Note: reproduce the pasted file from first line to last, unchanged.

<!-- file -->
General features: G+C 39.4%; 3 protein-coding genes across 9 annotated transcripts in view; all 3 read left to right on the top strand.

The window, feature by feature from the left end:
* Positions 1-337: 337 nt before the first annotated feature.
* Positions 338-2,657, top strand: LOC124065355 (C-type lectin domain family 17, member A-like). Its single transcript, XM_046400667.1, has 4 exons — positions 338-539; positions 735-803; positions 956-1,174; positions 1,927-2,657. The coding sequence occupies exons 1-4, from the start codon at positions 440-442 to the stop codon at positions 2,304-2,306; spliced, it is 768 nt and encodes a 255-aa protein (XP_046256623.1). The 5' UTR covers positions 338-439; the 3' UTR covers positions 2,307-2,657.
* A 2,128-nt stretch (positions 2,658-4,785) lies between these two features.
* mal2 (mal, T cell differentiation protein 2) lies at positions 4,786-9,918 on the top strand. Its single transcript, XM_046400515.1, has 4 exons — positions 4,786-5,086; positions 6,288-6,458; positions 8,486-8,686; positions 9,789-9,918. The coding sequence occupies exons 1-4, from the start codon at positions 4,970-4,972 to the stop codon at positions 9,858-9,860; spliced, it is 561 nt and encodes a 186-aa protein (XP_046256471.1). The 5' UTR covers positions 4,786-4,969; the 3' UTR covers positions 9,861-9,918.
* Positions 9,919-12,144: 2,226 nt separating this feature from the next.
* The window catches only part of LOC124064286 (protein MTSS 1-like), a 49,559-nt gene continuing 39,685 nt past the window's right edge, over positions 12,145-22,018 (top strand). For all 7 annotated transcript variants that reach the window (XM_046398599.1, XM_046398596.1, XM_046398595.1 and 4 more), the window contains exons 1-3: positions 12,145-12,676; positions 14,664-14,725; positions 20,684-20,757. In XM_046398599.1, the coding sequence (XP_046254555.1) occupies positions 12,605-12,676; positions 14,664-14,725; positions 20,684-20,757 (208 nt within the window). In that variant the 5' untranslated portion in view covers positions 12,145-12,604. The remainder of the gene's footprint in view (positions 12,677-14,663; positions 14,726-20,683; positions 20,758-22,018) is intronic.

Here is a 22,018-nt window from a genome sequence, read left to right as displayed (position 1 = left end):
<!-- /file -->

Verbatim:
General features: G+C 39.4%; 3 protein-coding genes across 9 annotated transcripts in view; all 3 read left to right on the top strand.

The window, feature by feature from the left end:
* Positions 1-337: 337 nt before the first annotated feature.
* Positions 338-2,657, top strand: LOC124065355 (C-type lectin domain family 17, member A-like). Its single transcript, XM_046400667.1, has 4 exons — positions 338-539; positions 735-803; positions 956-1,174; positions 1,927-2,657. The coding sequence occupies exons 1-4, from the start codon at positions 440-442 to the stop codon at positions 2,304-2,306; spliced, it is 768 nt and encodes a 255-aa protein (XP_046256623.1). The 5' UTR covers positions 338-439; the 3' UTR covers positions 2,307-2,657.
* A 2,128-nt stretch (positions 2,658-4,785) lies between these two features.
* mal2 (mal, T cell differentiation protein 2) lies at positions 4,786-9,918 on the top strand. Its single transcript, XM_046400515.1, has 4 exons — positions 4,786-5,086; positions 6,288-6,458; positions 8,486-8,686; positions 9,789-9,918. The coding sequence occupies exons 1-4, from the start codon at positions 4,970-4,972 to the stop codon at positions 9,858-9,860; spliced, it is 561 nt and encodes a 186-aa protein (XP_046256471.1). The 5' UTR covers positions 4,786-4,969; the 3' UTR covers positions 9,861-9,918.
* Positions 9,919-12,144: 2,226 nt separating this feature from the next.
* The window catches only part of LOC124064286 (protein MTSS 1-like), a 49,559-nt gene continuing 39,685 nt past the window's right edge, over positions 12,145-22,018 (top strand). For all 7 annotated transcript variants that reach the window (XM_046398599.1, XM_046398596.1, XM_046398595.1 and 4 more), the window contains exons 1-3: positions 12,145-12,676; positions 14,664-14,725; positions 20,684-20,757. In XM_046398599.1, the coding sequence (XP_046254555.1) occupies positions 12,605-12,676; positions 14,664-14,725; positions 20,684-20,757 (208 nt within the window). In that variant the 5' untranslated portion in view covers positions 12,145-12,604. The remainder of the gene's footprint in view (positions 12,677-14,663; positions 14,726-20,683; positions 20,758-22,018) is intronic.

Here is a 22,018-nt window from a genome sequence, read left to right as displayed (position 1 = left end):